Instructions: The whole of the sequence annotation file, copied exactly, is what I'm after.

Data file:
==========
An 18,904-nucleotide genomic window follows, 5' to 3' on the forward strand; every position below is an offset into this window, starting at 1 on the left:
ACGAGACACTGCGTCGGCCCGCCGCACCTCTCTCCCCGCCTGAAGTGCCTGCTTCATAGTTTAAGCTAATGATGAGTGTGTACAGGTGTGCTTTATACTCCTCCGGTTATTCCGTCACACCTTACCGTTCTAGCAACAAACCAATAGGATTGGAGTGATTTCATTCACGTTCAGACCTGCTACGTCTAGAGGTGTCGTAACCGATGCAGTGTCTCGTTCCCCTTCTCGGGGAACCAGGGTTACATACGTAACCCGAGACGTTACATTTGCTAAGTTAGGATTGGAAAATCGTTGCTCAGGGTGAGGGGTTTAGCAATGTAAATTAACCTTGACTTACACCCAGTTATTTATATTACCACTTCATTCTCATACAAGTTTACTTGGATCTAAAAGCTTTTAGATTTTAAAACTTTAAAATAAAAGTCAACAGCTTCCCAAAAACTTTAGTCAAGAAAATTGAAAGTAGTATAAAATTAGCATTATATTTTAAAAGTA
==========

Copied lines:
An 18,904-nucleotide genomic window follows, 5' to 3' on the forward strand; every position below is an offset into this window, starting at 1 on the left:
ACGAGACACTGCGTCGGCCCGCCGCACCTCTCTCCCCGCCTGAAGTGCCTGCTTCATAGTTTAAGCTAATGATGAGTGTGTACAGGTGTGCTTTATACTCCTCCGGTTATTCCGTCACACCTTACCGTTCTAGCAACAAACCAATAGGATTGGAGTGATTTCATTCACGTTCAGACCTGCTACGTCTAGAGGTGTCGTAACCGATGCAGTGTCTCGTTCCCCTTCTCGGGGAACCAGGGTTACATACGTAACCCGAGACGTTACATTTGCTAAGTTAGGATTGGAAAATCGTTGCTCAGGGTGAGGGGTTTAGCAATGTAAATTAACCTTGACTTACACCCAGTTATTTATATTACCACTTCATTCTCATACAAGTTTACTTGGATCTAAAAGCTTTTAGATTTTAAAACTTTAAAATAAAAGTCAACAGCTTCCCAAAAACTTTAGTCAAGAAAATTGAAAGTAGTATAAAATTAGCATTATATTTTAAAAGTA